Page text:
Broken Embraces (Spanish: Los abrazos rotos) is a 2009 Spanish romantic thriller film written, produced, and directed by Pedro Almodóvar. Led by an ensemble cast consisting of many Almodóvar regulars, it stars Lluís Homar as a blind Madrilenian screenwriter who recalls his tragic love for Lena, played by Penélope Cruz, the deceased lead actress in his last directional feature Girls and Suitcases, who was also the mistress of a powerful, obsessive businessman (José Luis Gómez). Blanca Portillo co-stars as his agent Judit, while Tamar Novas portrays her son and Caine's co-writer Diego.
Inspired by darkness and by a photo of a couple, that Almodóvar took of El Golfo beach in Lanzarote in the late 1990s, the film serves as an homage to filmmaking, cinema and its various film genres. Stylistically, it is a complex noir-ish melodrama, that also blends comic elements with a film within a film—a broad comedy, that hearkens back to Almodóvar's 1988 release, Women on the Verge of a Nervous Breakdown. Thematically, Broken Embraces addresses themes like voyeurism, repression, prostitution, death, vengeance, fixation, illness, and drugs.
Broken Embraces was one of the films competing for the Palme d'Or at the 2009 Cannes Film Festival. Dubbed "purest Almodóvar" by The New Yorker, the film was noted for the director's characteristic "bright primary colors," erotic subject matter, and meticulous, "visually pulsating" cinematography. The picture was nominated for Best Foreign Language Film at both the 2009 British Academy Film Awards and the 67th Golden Globe Awards.
"Harry Caine" is a blind writer who shares his life with his agent Judit and her adult son, Diego. Slowly, events in the present begin to bring back memories of the past. Harry hears that millionaire Ernesto Martel has died; a young filmmaker, Ray X, appears and turns out to be Martel's son, Ernesto, Jr. After Diego is hospitalized for an accidental drug overdose in a Madrid nightclub, Harry collects Diego from the hospital and looks after him to avoid worrying his traveling mother. The main storyline is told in flashback as Harry reluctantly tells Diego a tragic tale of fate, jealousy, abuse of power, betrayal, and guilt.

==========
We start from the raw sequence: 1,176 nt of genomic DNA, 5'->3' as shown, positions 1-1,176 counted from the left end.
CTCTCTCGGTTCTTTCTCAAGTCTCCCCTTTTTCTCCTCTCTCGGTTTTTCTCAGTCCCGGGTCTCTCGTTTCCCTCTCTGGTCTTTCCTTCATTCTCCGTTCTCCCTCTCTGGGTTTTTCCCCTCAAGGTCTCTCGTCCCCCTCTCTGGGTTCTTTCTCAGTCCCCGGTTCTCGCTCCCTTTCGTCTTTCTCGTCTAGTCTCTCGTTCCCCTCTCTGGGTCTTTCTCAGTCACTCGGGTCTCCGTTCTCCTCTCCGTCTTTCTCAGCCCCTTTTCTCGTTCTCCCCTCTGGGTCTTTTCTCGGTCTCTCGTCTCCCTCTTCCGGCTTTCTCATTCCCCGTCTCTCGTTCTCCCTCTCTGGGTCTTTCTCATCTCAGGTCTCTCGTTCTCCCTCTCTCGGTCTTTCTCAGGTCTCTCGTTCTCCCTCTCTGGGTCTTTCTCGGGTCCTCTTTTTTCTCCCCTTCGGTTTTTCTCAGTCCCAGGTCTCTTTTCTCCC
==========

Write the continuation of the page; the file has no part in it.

The first flashback is to 1992, which introduces Magdalena "Lena" Rivero, Martel's beautiful young secretary, an aspiring actress. She becomes close to Martel, a millionaire financier, in order to find the money to help meet her dying father's medical bills. By 1994, she has become Martel's mistress. At this time, Harry is still living under his real name, Mateo Blanco, a well-respected film director. Martel is excessively possessive of Lena, but she is determined to become an actress and manages to win the main role in Blanco's film Chicas y maletas (Girls and Suitcases) by bringing Martel in as financier/producer. (The fictional film is similar to Almodóvar's 1988 release, Women on the Verge of a Nervous Breakdown, except that the Shiite terrorists have been replaced by a cocaine dealer; several of the cast of the previous film appear in the fictional one.) Martel spies on Lena and Mateo by sending his inhibited, effeminate gay son, Ernesto, Jr., to videotape the production of the film, ostensibly for a "making of" feature, then hiring a lip-reader to interpret the conversations. Martel, seething with jealousy, screens the videos as the lip-reader narrates the furtive whispers of Lena and Mateo's passionate affair.